One of my favorite writing strategies is to take a running start at a manuscript, a technique that works for me both in the drafting and revising stages.
How do I define a running start?
A running start is sometimes merely rereading the work from the previous day in order to find my rhythm so that I can continue in that flow. Most days that’s all I need in order to keep going.
Other days, however, the nasty voices whisper so loudly in my head I worry that writing in that mindset will result in me inflicting big-time damage on my manuscript. I’m talking crash-and-burn, holy-hell-how did-we-end-up-on-this-tangent kinda damage OR, worse-case scenario, convincing myself that the only logical response to the crap I’ve put down on paper is to give up on the project, my writing, and all dreams. Forever
Those are the days in which my running start requires that I go back to page one and read everything I’ve written/revised thus far.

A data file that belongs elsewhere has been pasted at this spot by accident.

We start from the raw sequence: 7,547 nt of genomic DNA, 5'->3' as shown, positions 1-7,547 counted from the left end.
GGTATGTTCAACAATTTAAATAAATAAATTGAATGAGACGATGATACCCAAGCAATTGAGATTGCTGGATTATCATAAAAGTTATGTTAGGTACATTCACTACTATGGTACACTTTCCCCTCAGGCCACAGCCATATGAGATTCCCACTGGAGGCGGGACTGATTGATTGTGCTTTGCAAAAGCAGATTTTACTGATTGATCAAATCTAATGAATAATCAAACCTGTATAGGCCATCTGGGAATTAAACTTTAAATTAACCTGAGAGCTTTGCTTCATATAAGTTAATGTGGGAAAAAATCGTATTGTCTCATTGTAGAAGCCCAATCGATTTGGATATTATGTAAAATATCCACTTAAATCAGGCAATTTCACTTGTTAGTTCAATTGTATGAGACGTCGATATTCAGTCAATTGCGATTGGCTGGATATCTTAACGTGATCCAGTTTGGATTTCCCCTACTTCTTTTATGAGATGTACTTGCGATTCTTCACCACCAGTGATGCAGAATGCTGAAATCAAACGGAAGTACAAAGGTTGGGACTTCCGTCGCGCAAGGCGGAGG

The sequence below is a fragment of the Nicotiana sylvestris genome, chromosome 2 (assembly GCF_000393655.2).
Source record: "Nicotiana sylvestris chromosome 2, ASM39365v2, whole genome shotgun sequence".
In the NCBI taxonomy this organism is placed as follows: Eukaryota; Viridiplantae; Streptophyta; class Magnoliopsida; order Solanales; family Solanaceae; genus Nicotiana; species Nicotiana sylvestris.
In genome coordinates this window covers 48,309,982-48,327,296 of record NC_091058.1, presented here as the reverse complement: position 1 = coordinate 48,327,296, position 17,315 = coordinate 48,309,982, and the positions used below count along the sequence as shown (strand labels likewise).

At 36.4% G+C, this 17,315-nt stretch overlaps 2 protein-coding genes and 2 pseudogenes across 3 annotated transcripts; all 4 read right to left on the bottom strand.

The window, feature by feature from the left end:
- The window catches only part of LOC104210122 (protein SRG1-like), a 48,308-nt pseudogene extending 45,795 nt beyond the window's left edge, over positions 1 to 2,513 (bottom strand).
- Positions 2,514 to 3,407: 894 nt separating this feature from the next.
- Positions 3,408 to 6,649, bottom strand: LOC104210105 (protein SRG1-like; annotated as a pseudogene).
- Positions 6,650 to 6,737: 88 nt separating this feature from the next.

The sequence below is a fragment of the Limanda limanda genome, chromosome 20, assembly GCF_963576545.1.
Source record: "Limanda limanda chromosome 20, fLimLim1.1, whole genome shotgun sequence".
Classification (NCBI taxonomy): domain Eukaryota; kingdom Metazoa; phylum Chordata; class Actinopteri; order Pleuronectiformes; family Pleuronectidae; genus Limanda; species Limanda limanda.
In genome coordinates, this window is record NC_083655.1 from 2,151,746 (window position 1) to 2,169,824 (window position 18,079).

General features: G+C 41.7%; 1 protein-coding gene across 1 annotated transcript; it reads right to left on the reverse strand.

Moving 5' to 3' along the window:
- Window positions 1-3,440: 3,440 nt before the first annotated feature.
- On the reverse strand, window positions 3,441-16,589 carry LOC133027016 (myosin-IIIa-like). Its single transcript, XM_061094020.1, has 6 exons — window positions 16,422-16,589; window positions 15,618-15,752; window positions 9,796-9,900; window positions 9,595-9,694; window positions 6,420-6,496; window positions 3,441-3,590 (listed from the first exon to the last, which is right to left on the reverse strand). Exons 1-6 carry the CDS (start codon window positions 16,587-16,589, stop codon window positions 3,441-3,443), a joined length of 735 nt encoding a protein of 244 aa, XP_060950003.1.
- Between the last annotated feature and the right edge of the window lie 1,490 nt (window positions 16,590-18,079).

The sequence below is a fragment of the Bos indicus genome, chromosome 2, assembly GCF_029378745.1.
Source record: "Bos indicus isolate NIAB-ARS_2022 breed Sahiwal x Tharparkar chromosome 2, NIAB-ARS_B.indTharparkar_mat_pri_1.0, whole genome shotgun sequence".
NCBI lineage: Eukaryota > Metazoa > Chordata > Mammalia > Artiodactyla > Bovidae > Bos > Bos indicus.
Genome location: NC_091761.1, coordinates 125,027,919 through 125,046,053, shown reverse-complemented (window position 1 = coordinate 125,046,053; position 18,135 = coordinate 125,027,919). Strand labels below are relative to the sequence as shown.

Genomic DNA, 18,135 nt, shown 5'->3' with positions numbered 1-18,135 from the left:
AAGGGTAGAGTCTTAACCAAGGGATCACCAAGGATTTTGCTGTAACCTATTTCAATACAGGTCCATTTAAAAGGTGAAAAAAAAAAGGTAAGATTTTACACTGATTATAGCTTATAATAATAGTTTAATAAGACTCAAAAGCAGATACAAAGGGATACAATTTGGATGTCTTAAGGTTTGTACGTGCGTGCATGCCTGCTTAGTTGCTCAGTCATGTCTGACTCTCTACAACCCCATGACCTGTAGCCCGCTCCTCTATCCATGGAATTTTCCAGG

Image from morguefile.com
Today was a nasty voices day. So I read the 50+ pages of revised manuscript and, as predicted, my literary goblin’s voice faded away. I liked what I read. I was proud of what I’d written and felt a renewed enthusiasm for the project. I made progress on the revision.
It’s important to note that there are multiple decisions required of this strategy. I have to ask myself two questions:
1) Is this a regular running start kinda day or a Page One running start day?
If I immediately know the answer, it’s all good. If not, I ask myself the following:
2) Are the nasty voices so relentless they will dominate no matter what I try?
If the answer is Yes, it’s best to not even fight back. No running start, no writing, no thinking about the project.
There’s always another day and another perspective.